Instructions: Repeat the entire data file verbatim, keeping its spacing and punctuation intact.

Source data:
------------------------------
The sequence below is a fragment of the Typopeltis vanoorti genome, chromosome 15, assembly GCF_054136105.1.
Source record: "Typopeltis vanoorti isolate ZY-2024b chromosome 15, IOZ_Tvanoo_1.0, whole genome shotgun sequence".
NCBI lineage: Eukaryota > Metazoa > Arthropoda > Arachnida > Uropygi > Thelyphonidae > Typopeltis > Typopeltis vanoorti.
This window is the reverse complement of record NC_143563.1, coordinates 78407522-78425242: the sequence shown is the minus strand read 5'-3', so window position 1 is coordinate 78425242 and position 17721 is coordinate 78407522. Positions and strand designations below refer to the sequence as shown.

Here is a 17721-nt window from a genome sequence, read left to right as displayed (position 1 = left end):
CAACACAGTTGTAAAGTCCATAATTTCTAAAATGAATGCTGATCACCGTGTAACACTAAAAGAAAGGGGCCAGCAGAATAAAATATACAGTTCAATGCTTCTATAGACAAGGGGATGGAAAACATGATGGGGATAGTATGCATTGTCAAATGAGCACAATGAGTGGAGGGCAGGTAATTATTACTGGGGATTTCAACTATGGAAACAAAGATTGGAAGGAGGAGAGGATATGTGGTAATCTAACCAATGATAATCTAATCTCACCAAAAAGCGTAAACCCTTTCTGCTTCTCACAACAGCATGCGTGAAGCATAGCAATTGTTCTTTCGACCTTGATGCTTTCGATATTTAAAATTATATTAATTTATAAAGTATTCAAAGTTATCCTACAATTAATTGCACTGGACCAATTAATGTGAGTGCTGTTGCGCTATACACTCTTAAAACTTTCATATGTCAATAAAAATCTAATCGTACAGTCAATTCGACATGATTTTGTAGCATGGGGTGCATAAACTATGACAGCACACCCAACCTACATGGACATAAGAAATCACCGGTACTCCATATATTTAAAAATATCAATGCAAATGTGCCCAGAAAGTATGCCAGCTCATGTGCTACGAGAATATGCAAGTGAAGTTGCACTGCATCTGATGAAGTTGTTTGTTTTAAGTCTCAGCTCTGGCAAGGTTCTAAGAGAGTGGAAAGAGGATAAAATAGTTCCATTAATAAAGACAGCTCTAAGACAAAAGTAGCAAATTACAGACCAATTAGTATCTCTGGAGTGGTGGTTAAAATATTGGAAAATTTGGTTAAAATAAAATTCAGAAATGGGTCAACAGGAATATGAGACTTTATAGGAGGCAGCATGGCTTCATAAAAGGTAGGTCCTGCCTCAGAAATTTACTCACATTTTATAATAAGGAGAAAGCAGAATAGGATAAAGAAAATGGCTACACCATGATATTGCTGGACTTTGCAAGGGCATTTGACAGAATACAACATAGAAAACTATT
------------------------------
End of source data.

The sequence below is a fragment of the Typopeltis vanoorti genome, chromosome 15, assembly GCF_054136105.1.
Source record: "Typopeltis vanoorti isolate ZY-2024b chromosome 15, IOZ_Tvanoo_1.0, whole genome shotgun sequence".
NCBI lineage: Eukaryota > Metazoa > Arthropoda > Arachnida > Uropygi > Thelyphonidae > Typopeltis > Typopeltis vanoorti.
This window is the reverse complement of record NC_143563.1, coordinates 78407522-78425242: the sequence shown is the minus strand read 5'-3', so window position 1 is coordinate 78425242 and position 17721 is coordinate 78407522. Positions and strand designations below refer to the sequence as shown.

Here is a 17721-nt window from a genome sequence, read left to right as displayed (position 1 = left end):
CAACACAGTTGTAAAGTCCATAATTTCTAAAATGAATGCTGATCACCGTGTAACACTAAAAGAAAGGGGCCAGCAGAATAAAATATACAGTTCAATGCTTCTATAGACAAGGGGATGGAAAACATGATGGGGATAGTATGCATTGTCAAATGAGCACAATGAGTGGAGGGCAGGTAATTATTACTGGGGATTTCAACTATGGAAACAAAGATTGGAAGGAGGAGAGGATATGTGGTAATCTAACCAATGATAATCTAATCTCACCAAAAAGCGTAAACCCTTTCTGCTTCTCACAACAGCATGCGTGAAGCATAGCAATTGTTCTTTCGACCTTGATGCTTTCGATATTTAAAATTATATTAATTTATAAAGTATTCAAAGTTATCCTACAATTAATTGCACTGGACCAATTAATGTGAGTGCTGTTGCGCTATACACTCTTAAAACTTTCATATGTCAATAAAAATCTAATCGTACAGTCAATTCGACATGATTTTGTAGCATGGGGTGCATAAACTATGACAGCACACCCAACCTACATGGACATAAGAAATCACCGGTACTCCATATATTTAAAAATATCAATGCAAATGTGCCCAGAAAGTATGCCAGCTCATGTGCTACGAGAATATGCAAGTGAAGTTGCACTGCATCTGATGAAGTTGTTTGTTTTAAGTCTCAGCTCTGGCAAGGTTCTAAGAGAGTGGAAAGAGGATAAAATAGTTCCATTAATAAAGACAGCTCTAAGACAAAAGTAGCAAATTACAGACCAATTAGTATCTCTGGAGTGGTGGTTAAAATATTGGAAAATTTGGTTAAAATAAAATTCAGAAATGGGTCAACAGGAATATGAGACTTTATAGGAGGCAGCATGGCTTCATAAAAGGTAGGTCCTGCCTCAGAAATTTACTCACATTTTATAATAAGGAGAAAGCAGAATAGGATAAAGAAAATGGCTACACCATGATATTGCTGGACTTTGCAAGGGCATTTGACAGAATACAACATAGAAAACTATT